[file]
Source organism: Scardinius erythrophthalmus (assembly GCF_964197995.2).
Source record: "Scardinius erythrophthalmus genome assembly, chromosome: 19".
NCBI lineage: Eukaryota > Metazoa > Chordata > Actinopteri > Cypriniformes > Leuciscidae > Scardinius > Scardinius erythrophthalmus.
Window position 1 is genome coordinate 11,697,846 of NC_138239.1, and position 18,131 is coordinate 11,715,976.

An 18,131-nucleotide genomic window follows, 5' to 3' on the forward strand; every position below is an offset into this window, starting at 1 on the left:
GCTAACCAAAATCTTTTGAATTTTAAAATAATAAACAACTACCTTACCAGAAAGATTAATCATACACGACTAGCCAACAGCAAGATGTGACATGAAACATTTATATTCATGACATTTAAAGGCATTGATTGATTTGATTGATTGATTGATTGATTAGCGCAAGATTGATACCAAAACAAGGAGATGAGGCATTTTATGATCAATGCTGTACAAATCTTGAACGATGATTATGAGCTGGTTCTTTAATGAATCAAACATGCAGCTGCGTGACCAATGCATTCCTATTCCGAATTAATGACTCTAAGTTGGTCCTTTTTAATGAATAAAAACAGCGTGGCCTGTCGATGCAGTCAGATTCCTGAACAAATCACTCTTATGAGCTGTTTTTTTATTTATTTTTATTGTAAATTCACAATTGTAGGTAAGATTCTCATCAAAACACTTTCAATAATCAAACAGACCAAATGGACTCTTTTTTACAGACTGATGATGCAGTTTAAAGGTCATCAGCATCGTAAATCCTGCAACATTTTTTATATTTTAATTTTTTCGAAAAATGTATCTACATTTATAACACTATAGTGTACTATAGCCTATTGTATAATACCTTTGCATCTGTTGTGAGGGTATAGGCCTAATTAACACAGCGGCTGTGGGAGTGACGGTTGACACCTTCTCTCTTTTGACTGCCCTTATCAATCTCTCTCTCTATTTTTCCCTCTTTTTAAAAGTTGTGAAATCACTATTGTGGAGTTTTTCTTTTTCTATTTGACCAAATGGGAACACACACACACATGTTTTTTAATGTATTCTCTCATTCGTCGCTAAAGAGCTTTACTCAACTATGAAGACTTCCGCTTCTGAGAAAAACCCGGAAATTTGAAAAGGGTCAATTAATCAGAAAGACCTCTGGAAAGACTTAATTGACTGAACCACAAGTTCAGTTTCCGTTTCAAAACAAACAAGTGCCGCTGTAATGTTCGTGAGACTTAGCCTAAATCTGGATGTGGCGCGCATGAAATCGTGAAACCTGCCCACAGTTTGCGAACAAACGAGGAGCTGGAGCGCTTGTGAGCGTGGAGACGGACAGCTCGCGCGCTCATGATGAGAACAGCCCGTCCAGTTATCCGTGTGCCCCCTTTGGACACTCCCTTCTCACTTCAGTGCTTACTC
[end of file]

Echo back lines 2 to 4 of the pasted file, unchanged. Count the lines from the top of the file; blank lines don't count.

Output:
Source record: "Scardinius erythrophthalmus genome assembly, chromosome: 19".
NCBI lineage: Eukaryota > Metazoa > Chordata > Actinopteri > Cypriniformes > Leuciscidae > Scardinius > Scardinius erythrophthalmus.
Window position 1 is genome coordinate 11,697,846 of NC_138239.1, and position 18,131 is coordinate 11,715,976.